People must be made aware of the responsibility and accountability that comes with "crating" companion animals before they decide to sequester an obviously "restrained" animal incapable of escape in an emergency, to another not easily accessible area in the home.

This makes me so sad.  Truly a heartwrenching story. I imagined my two in their crates, in our basement, crying for help.  The only time Peri gets to go to the basement is to get in the car or when I invite her to come explore while I am doing stuff in it. 

I am paranoid enough about a fire starting on the other side of the house, which is why I love my ranch house, where all three bedrooms are at one end together and the dogs sleep in our room with us.

These stories also are a reason why we got fire protection with our alarm in the event we are not home, the dogs are and something happens. 


I ask myself sometimes if I am "over the top" about the dogs. I don't think so. 

I agree this one of the saddest stories I have heard in a long time, and I am heartsick for those wee dogs. I won't express my contempt for the "owners" of these poor things. But one thing I have heard of recently, and perhaps I am way behind the times, is a sign you can either buy or make for yourself, that alerts fire responders to the fact that there are pets in the house: dogs, cats, whatever. So if you are not home, they will see the sign and hopefully try to search for and save the family pets. You can even indicate where they might be. I don't know why I hadn't thought of this on my own.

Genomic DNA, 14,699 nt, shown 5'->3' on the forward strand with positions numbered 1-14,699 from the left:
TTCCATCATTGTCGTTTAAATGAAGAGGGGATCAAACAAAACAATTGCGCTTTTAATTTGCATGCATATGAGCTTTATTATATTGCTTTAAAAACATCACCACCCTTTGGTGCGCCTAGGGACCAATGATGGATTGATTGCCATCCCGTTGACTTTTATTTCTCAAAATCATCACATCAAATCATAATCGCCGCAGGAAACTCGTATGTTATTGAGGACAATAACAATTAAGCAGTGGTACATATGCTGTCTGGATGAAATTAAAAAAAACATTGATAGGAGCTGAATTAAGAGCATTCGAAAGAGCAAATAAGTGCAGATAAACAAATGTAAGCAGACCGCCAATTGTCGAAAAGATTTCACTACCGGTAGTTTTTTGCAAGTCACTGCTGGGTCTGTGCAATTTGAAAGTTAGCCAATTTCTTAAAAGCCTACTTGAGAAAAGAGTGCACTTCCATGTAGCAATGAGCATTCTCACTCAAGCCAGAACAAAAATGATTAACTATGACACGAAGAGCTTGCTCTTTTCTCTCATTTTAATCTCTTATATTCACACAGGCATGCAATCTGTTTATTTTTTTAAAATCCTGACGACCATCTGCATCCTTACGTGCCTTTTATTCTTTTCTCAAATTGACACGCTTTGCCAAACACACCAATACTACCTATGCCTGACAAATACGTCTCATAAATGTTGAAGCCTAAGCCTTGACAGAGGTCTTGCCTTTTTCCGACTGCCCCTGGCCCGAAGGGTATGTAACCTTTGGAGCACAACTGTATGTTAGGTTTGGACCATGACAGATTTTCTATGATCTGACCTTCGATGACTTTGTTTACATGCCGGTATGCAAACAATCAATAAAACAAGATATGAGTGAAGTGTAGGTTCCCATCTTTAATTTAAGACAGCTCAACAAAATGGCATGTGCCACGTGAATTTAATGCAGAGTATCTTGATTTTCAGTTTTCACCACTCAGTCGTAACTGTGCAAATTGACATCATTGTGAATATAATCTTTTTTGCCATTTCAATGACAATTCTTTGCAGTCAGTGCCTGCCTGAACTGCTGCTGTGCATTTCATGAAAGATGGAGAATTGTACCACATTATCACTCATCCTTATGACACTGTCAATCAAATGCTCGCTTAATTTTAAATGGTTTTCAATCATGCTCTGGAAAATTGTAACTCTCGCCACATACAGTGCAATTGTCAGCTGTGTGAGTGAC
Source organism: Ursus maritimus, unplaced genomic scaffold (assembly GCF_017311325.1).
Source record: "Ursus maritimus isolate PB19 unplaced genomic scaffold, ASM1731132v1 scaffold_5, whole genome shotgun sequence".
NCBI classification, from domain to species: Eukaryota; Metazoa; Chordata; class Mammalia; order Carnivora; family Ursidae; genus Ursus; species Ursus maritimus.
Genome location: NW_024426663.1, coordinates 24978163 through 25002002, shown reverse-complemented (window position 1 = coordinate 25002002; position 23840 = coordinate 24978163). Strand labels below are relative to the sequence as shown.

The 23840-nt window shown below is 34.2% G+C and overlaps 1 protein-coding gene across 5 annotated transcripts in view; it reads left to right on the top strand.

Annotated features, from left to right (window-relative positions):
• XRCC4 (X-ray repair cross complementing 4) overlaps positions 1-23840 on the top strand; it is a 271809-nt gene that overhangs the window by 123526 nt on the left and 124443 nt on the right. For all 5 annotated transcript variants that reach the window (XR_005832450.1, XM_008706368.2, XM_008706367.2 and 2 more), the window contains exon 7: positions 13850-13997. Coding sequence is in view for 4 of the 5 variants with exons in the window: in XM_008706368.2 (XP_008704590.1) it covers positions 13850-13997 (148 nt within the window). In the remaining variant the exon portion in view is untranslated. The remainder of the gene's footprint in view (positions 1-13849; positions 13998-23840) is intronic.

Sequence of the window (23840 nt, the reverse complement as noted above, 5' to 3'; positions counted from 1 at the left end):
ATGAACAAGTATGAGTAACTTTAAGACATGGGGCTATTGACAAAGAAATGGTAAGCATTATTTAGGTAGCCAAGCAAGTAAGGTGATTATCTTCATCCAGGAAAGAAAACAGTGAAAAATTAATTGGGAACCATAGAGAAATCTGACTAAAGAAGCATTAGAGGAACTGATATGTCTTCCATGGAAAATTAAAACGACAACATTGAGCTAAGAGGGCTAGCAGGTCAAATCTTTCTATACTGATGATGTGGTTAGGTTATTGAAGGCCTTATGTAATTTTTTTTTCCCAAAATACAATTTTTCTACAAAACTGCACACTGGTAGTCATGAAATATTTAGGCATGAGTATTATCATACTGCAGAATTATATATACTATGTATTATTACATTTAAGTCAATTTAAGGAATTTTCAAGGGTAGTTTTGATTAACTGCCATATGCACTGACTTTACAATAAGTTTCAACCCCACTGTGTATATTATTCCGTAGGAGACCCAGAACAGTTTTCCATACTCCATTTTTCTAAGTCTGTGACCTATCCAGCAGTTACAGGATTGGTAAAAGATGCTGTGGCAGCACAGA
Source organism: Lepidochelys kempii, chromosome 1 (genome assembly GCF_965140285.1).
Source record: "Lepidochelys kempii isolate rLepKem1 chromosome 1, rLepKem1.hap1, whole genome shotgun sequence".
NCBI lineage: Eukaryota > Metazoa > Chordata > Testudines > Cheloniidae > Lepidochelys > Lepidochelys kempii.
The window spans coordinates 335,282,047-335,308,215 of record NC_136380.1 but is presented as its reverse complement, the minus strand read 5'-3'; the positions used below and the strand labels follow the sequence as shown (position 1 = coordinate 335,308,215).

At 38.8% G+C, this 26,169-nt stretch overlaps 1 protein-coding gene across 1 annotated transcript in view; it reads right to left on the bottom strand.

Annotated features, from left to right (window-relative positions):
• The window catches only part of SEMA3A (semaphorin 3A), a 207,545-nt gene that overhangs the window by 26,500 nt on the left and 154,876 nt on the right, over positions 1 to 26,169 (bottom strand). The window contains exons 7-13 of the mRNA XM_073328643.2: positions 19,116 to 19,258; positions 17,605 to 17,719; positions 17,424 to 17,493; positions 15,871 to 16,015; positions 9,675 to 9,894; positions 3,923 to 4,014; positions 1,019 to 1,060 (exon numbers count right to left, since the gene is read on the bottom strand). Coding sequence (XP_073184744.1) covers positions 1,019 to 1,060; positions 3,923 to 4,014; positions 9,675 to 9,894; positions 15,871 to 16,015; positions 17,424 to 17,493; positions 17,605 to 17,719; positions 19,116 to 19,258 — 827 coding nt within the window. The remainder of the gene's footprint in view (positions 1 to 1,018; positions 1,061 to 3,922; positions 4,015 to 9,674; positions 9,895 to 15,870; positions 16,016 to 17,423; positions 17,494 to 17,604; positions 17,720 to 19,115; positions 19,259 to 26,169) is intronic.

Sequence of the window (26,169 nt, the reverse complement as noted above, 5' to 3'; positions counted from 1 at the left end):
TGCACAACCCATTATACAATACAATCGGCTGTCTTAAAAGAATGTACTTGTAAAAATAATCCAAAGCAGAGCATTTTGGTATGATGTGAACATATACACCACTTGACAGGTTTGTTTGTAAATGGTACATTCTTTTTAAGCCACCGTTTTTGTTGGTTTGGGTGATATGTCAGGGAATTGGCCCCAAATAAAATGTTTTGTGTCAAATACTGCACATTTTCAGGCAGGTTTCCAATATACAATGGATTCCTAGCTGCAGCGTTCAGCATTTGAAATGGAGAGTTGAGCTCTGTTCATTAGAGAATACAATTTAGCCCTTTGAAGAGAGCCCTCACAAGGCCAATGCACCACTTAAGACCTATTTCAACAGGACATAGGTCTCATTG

I don't think any of us are "over the top" about our dogs. I love my dogs more than I do a great many people, and I would do just about anything to protect them.

I agree, it isn't over the top to do the absolute best you can to protect your pets from harm. Nobody is forced to have dogs, people acquire them voluntarily, and in doing so, agree to be responsible for their welfare.
Andrea~ There are stickers that you can place on your windows to alert firefighters that there are animals in the home. If you go to any Banfield Pet Hospital, they have them. You just have to ask and they will give them to you. They have places to write what type of pets are living in the home. It's a good idea to put the sticker on a window closest to your front door and your back door.